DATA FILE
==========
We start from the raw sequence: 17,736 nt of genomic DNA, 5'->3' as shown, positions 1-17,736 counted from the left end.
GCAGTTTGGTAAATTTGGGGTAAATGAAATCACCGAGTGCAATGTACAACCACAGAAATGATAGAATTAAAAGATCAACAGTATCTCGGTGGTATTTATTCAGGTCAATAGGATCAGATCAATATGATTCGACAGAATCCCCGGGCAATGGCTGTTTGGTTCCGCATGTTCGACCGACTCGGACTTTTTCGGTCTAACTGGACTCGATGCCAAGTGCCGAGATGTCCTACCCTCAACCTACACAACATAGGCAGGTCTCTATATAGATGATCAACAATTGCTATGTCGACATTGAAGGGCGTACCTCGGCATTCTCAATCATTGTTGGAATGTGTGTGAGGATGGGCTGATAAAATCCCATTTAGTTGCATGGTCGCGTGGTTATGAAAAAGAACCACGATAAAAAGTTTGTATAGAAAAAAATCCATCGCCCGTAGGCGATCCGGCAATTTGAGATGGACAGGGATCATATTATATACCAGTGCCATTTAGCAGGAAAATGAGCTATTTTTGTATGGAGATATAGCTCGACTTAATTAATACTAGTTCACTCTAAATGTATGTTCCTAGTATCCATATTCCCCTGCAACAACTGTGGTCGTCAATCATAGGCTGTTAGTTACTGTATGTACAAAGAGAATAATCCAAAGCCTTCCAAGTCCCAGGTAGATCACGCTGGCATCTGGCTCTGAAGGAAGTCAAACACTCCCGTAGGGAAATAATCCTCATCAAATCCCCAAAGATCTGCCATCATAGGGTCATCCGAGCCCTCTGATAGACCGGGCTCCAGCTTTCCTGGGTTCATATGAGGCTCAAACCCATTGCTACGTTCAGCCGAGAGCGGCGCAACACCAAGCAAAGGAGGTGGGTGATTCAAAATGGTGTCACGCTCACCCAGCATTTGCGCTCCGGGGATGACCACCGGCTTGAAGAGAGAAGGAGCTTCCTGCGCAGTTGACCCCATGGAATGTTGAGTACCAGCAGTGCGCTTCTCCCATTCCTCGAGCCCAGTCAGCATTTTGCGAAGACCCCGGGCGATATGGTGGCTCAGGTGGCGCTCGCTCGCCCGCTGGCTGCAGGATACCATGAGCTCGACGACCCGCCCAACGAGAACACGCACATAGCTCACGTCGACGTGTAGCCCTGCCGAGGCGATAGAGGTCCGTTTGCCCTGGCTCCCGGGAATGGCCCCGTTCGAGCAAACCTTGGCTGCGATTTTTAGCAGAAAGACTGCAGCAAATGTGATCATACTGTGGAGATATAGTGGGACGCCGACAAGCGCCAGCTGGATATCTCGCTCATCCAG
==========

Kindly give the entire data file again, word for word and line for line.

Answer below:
We start from the raw sequence: 17,736 nt of genomic DNA, 5'->3' as shown, positions 1-17,736 counted from the left end.
GCAGTTTGGTAAATTTGGGGTAAATGAAATCACCGAGTGCAATGTACAACCACAGAAATGATAGAATTAAAAGATCAACAGTATCTCGGTGGTATTTATTCAGGTCAATAGGATCAGATCAATATGATTCGACAGAATCCCCGGGCAATGGCTGTTTGGTTCCGCATGTTCGACCGACTCGGACTTTTTCGGTCTAACTGGACTCGATGCCAAGTGCCGAGATGTCCTACCCTCAACCTACACAACATAGGCAGGTCTCTATATAGATGATCAACAATTGCTATGTCGACATTGAAGGGCGTACCTCGGCATTCTCAATCATTGTTGGAATGTGTGTGAGGATGGGCTGATAAAATCCCATTTAGTTGCATGGTCGCGTGGTTATGAAAAAGAACCACGATAAAAAGTTTGTATAGAAAAAAATCCATCGCCCGTAGGCGATCCGGCAATTTGAGATGGACAGGGATCATATTATATACCAGTGCCATTTAGCAGGAAAATGAGCTATTTTTGTATGGAGATATAGCTCGACTTAATTAATACTAGTTCACTCTAAATGTATGTTCCTAGTATCCATATTCCCCTGCAACAACTGTGGTCGTCAATCATAGGCTGTTAGTTACTGTATGTACAAAGAGAATAATCCAAAGCCTTCCAAGTCCCAGGTAGATCACGCTGGCATCTGGCTCTGAAGGAAGTCAAACACTCCCGTAGGGAAATAATCCTCATCAAATCCCCAAAGATCTGCCATCATAGGGTCATCCGAGCCCTCTGATAGACCGGGCTCCAGCTTTCCTGGGTTCATATGAGGCTCAAACCCATTGCTACGTTCAGCCGAGAGCGGCGCAACACCAAGCAAAGGAGGTGGGTGATTCAAAATGGTGTCACGCTCACCCAGCATTTGCGCTCCGGGGATGACCACCGGCTTGAAGAGAGAAGGAGCTTCCTGCGCAGTTGACCCCATGGAATGTTGAGTACCAGCAGTGCGCTTCTCCCATTCCTCGAGCCCAGTCAGCATTTTGCGAAGACCCCGGGCGATATGGTGGCTCAGGTGGCGCTCGCTCGCCCGCTGGCTGCAGGATACCATGAGCTCGACGACCCGCCCAACGAGAACACGCACATAGCTCACGTCGACGTGTAGCCCTGCCGAGGCGATAGAGGTCCGTTTGCCCTGGCTCCCGGGAATGGCCCCGTTCGAGCAAACCTTGGCTGCGATTTTTAGCAGAAAGACTGCAGCAAATGTGATCATACTGTGGAGATATAGTGGGACGCCGACAAGCGCCAGCTGGATATCTCGCTCATCCAG